War Games: V&A Museum of Childhood

  • As the Museum of Childhood opens its War Games exhibition, Stephanie Kukulka finds out why space toy ray guns and Spitfire planes are not just for children
    Daddy-what-did-you-do-in-the-Great-War-1915A poster dated 1915 shows a young boy playing with lead soldiers, kneeling besides his despondent father, whose daughter sits proudly upon his lap asking –“Daddy, what did you do in the Great War?” This is one of many British World War I propaganda posters convincing fathers to conscript, employing guilt to enforce a sense of patriotism. As a pivotal point, this poster highlights the role children have played in the social encouragement of war, and beckons the theme for this exhibition.This summer, Bethnal Green’s V&A Museum of Childhood will play host to War Games, a cross-generational exhibition exploring how warfare has been socially indoctrinated – in its various forms – throughout modern history, from an early age. We spoke with curator Sarah Wood about the exhibition, “how the adult world has impinged on the lives of child’s play… its morality in brainwashing our children and training them military techniques.”

    “This exhibition’s been quite a challenge” Sarah says, “we’ve had to learn about the complexity of play theory, as well as the entire world’s history of warfare!” Divided into four sections, Playing at War, On the Battlefield, Reality to Fantasy, and Secret Weapons, the exhibition draws on a vast collection of European, British, and American toys, some of which are loaned from the Spielzeugmuseum in Nuremberg and London’s Imperial War Museum, amongst others.

  • Playing at War focuses on role-playing war games – toys, costumes and strategies. Of particular pertinence, is also the delineation of social appropriateness for boys versus girls to engage in various war-themed games (and how this is evolving up to the present) in a section on gender roles. Included is a personal image shot by photographer Morgan White of his daughter, dressed-up in army apparel, equipped with a stick-gun and army hat. Titled Mum wouldn’t let me play with guns, so I made my own (2010), the image forces the viewer to question the notion of girls playing with “guns”, and a typically male-identified activity.
    Right: Mum wouldn’t let me have toy guns, so I made my own, 2010. Morgan White. Courtesy Four Corners


  • On the Battlefield follows with an interactive shooting gallery – sandbags, rifles, and distant targets. More poignantly, its extensive timeline shows the chronological development of warfare alongside the history of toy design, punctuated by examples like a Japanese atomic manual dexterity toy from the late 1940s, which had the child maneuvering three marbles into the holes targeted at Hiroshima, Nagasaki and Tokyo.  “This is one of the most toxic objects in the exhibition,” Sarah says, “but probably one of the smallest… many things really surprised me during my research.”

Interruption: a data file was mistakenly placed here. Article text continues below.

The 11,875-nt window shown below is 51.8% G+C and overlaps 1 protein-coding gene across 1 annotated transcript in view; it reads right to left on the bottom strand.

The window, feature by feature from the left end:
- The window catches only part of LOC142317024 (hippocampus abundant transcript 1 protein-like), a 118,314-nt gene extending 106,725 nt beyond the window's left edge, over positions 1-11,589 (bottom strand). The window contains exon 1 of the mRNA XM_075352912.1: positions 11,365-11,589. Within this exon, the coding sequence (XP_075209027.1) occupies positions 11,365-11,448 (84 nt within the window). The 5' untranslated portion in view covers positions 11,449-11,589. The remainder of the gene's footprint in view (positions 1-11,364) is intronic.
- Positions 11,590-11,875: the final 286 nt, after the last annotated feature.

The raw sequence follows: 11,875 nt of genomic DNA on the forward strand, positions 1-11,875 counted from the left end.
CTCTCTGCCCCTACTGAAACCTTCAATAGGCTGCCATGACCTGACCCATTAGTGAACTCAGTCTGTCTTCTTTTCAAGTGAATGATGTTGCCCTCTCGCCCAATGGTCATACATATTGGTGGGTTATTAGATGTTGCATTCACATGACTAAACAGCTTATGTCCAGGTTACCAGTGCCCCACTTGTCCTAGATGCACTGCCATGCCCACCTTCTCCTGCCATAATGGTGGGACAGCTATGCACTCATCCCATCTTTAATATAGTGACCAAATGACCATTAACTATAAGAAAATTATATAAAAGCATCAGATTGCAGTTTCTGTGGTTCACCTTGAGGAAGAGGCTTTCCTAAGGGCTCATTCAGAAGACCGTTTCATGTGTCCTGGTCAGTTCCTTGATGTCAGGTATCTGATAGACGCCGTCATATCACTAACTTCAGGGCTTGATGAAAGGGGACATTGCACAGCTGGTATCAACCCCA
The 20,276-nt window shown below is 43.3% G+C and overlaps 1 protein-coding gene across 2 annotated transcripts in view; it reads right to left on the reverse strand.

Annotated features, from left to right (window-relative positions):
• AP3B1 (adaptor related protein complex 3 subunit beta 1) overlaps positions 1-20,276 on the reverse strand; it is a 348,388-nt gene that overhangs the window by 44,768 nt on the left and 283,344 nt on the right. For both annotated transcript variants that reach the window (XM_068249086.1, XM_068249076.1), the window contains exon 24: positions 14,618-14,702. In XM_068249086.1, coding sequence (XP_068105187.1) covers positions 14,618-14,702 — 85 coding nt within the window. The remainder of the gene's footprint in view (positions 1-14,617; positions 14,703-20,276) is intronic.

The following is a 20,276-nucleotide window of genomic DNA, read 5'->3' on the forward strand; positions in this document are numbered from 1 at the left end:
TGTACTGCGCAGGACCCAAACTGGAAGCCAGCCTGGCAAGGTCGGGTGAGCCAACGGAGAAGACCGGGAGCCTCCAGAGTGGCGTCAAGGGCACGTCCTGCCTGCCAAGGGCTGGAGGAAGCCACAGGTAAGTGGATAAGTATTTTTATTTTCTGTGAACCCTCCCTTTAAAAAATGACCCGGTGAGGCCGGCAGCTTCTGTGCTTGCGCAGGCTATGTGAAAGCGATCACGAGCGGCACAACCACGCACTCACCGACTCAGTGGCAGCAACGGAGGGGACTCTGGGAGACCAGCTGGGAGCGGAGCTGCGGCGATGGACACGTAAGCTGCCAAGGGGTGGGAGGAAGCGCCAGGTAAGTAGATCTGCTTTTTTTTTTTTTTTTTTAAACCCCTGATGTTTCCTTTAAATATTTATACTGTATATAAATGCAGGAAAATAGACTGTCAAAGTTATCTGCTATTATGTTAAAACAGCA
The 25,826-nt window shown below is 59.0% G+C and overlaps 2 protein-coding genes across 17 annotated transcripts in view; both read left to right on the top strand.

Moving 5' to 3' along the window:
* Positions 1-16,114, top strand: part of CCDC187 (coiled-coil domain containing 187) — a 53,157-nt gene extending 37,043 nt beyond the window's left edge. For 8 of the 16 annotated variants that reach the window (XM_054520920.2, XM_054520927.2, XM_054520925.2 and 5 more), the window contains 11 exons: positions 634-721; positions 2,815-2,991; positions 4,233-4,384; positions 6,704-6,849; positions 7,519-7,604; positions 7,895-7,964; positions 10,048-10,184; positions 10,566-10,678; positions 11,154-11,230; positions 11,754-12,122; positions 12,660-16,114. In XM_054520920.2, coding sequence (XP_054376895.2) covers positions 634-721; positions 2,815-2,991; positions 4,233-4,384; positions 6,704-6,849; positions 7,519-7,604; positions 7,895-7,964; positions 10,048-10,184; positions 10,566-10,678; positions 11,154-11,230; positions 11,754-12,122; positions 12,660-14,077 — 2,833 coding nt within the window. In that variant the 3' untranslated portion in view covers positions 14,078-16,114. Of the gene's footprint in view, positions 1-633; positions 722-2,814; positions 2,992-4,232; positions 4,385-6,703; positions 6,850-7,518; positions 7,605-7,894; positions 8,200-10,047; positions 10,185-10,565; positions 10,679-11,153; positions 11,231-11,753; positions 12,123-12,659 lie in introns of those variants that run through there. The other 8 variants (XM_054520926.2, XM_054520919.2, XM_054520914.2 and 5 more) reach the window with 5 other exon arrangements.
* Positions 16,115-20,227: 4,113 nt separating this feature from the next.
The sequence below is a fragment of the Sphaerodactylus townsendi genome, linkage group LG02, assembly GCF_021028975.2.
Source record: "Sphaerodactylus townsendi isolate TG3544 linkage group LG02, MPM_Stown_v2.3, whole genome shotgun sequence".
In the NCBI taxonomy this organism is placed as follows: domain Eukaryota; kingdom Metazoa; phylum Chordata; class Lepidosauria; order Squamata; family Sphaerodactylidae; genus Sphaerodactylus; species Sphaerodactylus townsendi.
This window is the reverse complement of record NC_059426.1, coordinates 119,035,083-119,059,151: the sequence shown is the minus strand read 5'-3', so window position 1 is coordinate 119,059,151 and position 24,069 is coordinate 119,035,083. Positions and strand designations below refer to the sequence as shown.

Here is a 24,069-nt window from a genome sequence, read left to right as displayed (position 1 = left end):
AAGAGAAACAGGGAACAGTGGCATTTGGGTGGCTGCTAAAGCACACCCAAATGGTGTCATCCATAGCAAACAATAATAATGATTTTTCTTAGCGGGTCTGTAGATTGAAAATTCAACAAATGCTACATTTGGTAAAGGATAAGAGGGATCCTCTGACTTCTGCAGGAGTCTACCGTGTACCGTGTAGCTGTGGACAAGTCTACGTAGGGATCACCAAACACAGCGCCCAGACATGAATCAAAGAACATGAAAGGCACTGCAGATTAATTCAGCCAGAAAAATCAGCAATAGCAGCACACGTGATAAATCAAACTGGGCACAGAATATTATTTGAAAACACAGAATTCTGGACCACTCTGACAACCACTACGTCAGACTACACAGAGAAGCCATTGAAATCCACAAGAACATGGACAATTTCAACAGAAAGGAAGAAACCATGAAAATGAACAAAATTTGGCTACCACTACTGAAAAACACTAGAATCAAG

Right: Toy soldier set, German army medical services, 1936


  • Space-toy-ray-gun-1960_69
    Above: Space toy ray gun, 1960

    Sparked by the West’s growing fear of nuclear armageddon, and fascination with futuristic technology, Reality to Fantasy takes at the look at the shift from war toys to space games with the onset of the Cold War. From mid 60s, as popular support for the Vietnam War began to wane in America, superheroes, aliens and mutants fought intergalactic battles in thinly-veiled allegorical embodiments of the Cold War tensions between the USSR and USA. Toy ray guns and cosmic zappers appeared on the market.  In contrasting, popular interest in medieval wars (and “honourable battles” fought against the Nazis, where good and evil were more palatably distinguished) also emerged, an alternative expression of this desire to move towards, simplistic ideologically driven toys. This legacy outlasted the Cold War period, with the onset of the 90s and the popularity of TV shows such as The Power Rangers.

  • The exhibition brings forth a number of alarming and interesting realities – the presence of army recruitment advertisements in children’s comic books, and the active endorsement of armed forces in the design and manufacture of children’s war figurines, such as the H.M. Armed Forces toys, and Corgi’s toy missile, modeled and released on the market two years after the first real missile launcher was developed by the United States in the 1950s. Curating the exhibition has been an intensely personal experience for Sarah, whose proximity means “I’ve almost become immune to their toxicity.” Speaking philosophically, she adds (perhaps unsurprisingly), “If I had children, my reserve would be about the type of toy it is. I would rather a child play a game with creative opportunity, such as sticks, or Lego”. The debate now open, she concludes, “we know that the exhibition will cause controversy, but we’re up for the challenge.”
    Images courtesy
    and copyright of
    V&A Museum

    War Games will be showing at the V&A Museum of Childhood from 25 May 2013 – 9 March 2014. Visit their website here for more informationdiptych: lego battle ship and right: british toy soldierpull along toy soldiers, 1980s